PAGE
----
When you look into the display case located on the Museum’s Upper Mezzanine, you see more than a train or sewing machine; you feel the story of why some items come alive as a special memory.  Tell us that story.

If you’re interested in becoming a Community Curator, email Will (

Visit the Huron County Museum by donation during Goderich Makers Market Hours (9 a.m. – 1 p.m. on the first Saturday of the Month until April).

The Museum is open Tuesday – Friday from 10 a.m. – 4:30 p.m. and until 8 p.m. on Thursday evenings, and from 1 p.m. – 4:30 pm on Saturdays until May 1, when summer hours resume.


Enjoy the harvest of your local farmers’ market

25 Sep



By Diva Caroline Thuss

GODERICH – I have always enjoyed heading to the farmers’ market to enjoy the bounty that is available every week. This past weekend I ventured to the Goderich Farmers’ Market with a few recipes in mind from some Canadian chefs to make and enjoy.

farmersmarket5The first stop for me is always the Red Cat Farm Bakery to get some beautiful breads and some yummy treats that keep my younger companions happy while I continue
my way around The Square in Goderich. As you can see, the size of their baked goods are enough to satisfy even the hungriest market-goer.

farmersmarket4Next stop is the Maitland Market and Supply to visit with Erika. There is such a beautiful array of colours as you look at the local veggies and fruit that are available. The windy weather did not hold us back from purchasing a bag full of produce that my son chose. I had to limit him as we only have so much room to store all these beautiful veggies and fruit. I was happy to see that she had some raspberries available. These were put together with rhubarb from my backyard to make a beautiful pie.

As we continued along the square we picked up some lovely pork sausage (that ended up on the barbecue and in my chili), some beautiful sweet potatoes (for my favourite Fall comfort dish: sweet potato soup) and more veggies that made it into a variety of delicious meals. As you can see, I was
very successful and my total cost was just under $60. I spent most of the day Sunday preparing meals with this haul from the market.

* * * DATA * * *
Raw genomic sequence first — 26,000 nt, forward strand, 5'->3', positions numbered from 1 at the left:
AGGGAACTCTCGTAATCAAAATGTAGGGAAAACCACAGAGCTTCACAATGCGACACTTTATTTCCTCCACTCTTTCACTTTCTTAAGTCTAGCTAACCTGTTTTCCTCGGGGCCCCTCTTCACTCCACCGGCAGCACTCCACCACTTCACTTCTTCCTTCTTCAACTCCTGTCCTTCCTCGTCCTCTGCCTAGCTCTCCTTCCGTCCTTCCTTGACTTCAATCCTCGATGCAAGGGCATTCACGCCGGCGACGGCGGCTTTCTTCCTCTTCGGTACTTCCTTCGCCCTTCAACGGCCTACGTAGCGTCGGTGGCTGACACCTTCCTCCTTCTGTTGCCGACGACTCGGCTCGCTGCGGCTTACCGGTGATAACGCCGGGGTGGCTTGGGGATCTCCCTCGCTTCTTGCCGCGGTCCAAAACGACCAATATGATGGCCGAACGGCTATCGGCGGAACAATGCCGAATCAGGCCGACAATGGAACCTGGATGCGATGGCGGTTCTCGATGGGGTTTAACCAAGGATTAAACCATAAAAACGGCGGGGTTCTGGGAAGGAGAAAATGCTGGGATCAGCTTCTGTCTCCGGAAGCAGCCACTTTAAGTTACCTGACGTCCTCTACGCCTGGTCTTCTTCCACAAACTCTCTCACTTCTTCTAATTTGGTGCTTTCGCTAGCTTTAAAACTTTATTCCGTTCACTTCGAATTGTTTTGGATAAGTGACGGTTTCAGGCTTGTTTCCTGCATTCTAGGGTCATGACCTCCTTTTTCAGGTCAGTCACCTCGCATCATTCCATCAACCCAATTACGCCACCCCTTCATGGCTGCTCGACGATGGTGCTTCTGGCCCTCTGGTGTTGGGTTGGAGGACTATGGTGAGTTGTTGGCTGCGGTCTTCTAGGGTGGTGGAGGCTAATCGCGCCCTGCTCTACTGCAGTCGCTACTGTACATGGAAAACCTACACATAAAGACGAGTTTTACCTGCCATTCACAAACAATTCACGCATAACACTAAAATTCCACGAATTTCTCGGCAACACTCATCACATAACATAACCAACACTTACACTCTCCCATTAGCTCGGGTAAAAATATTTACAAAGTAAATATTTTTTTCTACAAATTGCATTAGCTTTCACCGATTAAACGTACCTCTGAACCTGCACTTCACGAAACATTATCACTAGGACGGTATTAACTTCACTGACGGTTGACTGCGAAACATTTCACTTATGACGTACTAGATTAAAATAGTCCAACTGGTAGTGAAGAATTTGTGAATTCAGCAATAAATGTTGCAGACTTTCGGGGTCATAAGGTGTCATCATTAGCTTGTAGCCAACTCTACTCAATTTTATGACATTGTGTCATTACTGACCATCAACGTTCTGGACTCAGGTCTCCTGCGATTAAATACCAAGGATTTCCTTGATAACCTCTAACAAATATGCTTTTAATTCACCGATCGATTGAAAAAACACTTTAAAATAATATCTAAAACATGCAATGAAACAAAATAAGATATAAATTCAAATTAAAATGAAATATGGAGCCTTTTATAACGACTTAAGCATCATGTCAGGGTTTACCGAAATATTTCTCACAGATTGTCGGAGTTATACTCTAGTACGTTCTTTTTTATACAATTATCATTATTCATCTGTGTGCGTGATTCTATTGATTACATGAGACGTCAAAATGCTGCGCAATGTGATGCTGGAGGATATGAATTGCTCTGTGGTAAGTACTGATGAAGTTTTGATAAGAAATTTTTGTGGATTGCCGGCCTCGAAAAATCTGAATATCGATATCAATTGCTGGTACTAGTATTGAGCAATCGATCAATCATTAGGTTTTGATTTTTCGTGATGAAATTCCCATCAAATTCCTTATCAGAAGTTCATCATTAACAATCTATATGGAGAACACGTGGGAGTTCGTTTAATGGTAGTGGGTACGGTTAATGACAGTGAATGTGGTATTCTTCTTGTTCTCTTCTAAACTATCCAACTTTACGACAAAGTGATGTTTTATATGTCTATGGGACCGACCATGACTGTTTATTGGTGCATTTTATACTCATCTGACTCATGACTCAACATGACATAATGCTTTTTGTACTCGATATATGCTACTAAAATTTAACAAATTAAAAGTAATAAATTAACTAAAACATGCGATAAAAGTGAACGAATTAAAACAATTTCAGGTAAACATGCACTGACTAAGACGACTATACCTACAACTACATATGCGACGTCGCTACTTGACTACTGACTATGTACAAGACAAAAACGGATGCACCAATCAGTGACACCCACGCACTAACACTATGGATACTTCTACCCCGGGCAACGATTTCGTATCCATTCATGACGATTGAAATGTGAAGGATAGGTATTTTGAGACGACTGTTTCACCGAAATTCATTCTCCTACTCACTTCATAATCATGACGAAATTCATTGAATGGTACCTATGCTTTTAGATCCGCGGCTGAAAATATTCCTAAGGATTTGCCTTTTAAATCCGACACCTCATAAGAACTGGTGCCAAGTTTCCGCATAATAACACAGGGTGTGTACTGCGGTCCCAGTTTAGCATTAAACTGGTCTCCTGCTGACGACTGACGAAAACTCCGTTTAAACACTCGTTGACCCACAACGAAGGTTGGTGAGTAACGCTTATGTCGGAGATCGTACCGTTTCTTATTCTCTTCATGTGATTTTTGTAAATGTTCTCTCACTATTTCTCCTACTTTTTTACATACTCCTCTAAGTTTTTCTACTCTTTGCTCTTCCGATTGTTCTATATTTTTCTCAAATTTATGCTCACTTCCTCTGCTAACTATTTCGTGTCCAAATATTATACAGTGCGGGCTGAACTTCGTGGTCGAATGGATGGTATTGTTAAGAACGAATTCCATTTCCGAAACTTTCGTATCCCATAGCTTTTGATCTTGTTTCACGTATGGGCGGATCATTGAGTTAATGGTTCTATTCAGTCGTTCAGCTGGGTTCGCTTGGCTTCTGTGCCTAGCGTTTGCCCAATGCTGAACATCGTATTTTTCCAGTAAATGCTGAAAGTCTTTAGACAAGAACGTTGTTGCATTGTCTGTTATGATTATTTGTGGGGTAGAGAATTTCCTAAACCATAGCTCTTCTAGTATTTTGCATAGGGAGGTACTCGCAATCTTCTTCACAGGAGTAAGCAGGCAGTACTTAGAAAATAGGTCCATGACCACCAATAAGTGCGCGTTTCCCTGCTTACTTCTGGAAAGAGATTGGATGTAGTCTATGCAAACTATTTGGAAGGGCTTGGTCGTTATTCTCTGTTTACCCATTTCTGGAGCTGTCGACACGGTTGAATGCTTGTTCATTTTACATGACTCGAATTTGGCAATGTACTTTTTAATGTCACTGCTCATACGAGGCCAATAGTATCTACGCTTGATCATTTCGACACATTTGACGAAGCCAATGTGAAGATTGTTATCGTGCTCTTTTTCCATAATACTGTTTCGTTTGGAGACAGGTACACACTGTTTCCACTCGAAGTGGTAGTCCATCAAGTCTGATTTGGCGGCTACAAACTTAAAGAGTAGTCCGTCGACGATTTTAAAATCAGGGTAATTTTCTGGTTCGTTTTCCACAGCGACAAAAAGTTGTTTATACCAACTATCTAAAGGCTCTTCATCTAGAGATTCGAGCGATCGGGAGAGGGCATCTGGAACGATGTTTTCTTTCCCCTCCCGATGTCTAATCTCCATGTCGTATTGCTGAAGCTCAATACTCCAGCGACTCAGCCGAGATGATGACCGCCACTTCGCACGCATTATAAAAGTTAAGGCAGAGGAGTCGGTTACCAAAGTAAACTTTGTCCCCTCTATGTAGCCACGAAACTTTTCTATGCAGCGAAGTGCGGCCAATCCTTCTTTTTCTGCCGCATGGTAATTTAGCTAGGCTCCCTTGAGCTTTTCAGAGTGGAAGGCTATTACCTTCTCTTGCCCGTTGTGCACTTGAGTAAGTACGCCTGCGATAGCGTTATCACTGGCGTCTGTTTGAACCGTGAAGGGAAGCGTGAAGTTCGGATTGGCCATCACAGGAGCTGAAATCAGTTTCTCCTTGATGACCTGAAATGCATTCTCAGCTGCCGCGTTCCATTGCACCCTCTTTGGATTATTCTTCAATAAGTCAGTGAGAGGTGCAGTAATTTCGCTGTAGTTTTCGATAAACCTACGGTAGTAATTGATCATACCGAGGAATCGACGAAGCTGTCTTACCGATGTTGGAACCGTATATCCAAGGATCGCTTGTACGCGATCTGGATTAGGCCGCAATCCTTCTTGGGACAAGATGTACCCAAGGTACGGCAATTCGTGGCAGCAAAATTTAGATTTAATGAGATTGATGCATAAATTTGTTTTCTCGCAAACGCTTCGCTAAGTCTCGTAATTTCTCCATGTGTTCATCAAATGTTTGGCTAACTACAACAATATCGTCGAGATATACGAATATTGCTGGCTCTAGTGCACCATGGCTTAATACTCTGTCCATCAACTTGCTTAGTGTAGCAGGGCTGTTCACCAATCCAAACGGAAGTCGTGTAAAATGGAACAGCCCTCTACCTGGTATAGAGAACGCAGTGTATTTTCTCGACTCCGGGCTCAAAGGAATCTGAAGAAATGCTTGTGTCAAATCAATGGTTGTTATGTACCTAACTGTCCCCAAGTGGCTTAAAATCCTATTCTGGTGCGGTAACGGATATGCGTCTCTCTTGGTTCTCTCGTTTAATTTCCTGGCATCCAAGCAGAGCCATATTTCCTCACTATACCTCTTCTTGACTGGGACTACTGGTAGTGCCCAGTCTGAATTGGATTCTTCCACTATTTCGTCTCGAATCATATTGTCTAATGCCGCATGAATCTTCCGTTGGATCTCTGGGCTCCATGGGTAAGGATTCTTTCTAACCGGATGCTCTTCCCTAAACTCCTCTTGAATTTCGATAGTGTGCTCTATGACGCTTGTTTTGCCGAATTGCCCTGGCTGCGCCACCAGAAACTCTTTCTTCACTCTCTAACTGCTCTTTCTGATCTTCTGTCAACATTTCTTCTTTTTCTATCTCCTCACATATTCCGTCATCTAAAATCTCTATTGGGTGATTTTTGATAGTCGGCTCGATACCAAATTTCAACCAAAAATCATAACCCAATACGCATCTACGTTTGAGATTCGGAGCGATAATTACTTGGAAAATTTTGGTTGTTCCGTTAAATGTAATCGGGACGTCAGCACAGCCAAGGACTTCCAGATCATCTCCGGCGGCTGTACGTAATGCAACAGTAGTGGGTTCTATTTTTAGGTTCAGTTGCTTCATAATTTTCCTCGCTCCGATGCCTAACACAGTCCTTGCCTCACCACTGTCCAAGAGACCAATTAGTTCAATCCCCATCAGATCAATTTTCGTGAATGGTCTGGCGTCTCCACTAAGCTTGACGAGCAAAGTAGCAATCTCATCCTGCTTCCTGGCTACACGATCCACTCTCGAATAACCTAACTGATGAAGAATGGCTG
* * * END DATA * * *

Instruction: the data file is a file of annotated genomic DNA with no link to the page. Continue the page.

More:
There are a variety of Farmers’ Markets all over Huron County for you to enjoy. Most run until October. Check out your local market while the harvest is plentiful and enjoy the bounty that Huron County produces.




Clinton and Central Huron Farmers’ Market 2pm-6pm, Grand Bend Farmers’ Market 8am-1pm, Wingham Farmers’ Market 3:30pm-7pm


Exeter Farmers’ Market 3pm-7pm


Bayfield Farmers’ Market 3pm-7pm, Brussels Farmers’ Market 2pm-6pm


Dungannon Farmers’ Market 9am-11:30am, Howick Farmers’ Market 9am-noon, Goderich Farmers’ Market 8am-1pm, Old 86 Farmers’ Market 9am-6pm



Chef Michael Smith’s Sweet Potato Soup


2 Tbsp olive oil

2 onions, peeled and chopped

2 carrots, peeled and chopped

2 celery stalks, chopped

1 large sweet potato, or 2 small, peeled and cut into small chunks

2-3 cups chicken broth

1 Tbsp cinnamon

Sprinkled sea salt and freshly ground black pepper, to taste


  1. Place a saucepan or soup pot over medium heat and add the oil. When it begins to get hot, add the onions, carrots and celery and sauté until softened and fully aromatized.
  2. Add the sweet potatoes and enough broth to completely cover all the vegetables. Season with cinnamon, salt and pepper and bring to a simmer.
  3. Cook until potatoes are very soft and then puree with a hand blender, food processor or countertop blender until smooth. You may also serve the soup ‘as is. Taste and add more seasoning if need be.




St. Joseph Park: Breakfast and a local history lesson

18 Aug

mainBy Diva Shari Parsons

ST. JOSEPH – Golden sunshine, golden pancakes and golden maple syrup – what more could a person ask for? All of these and more were available at the Breakfast in the Park in the small community of St. Joseph Just north of Grand Bend on Highway 21.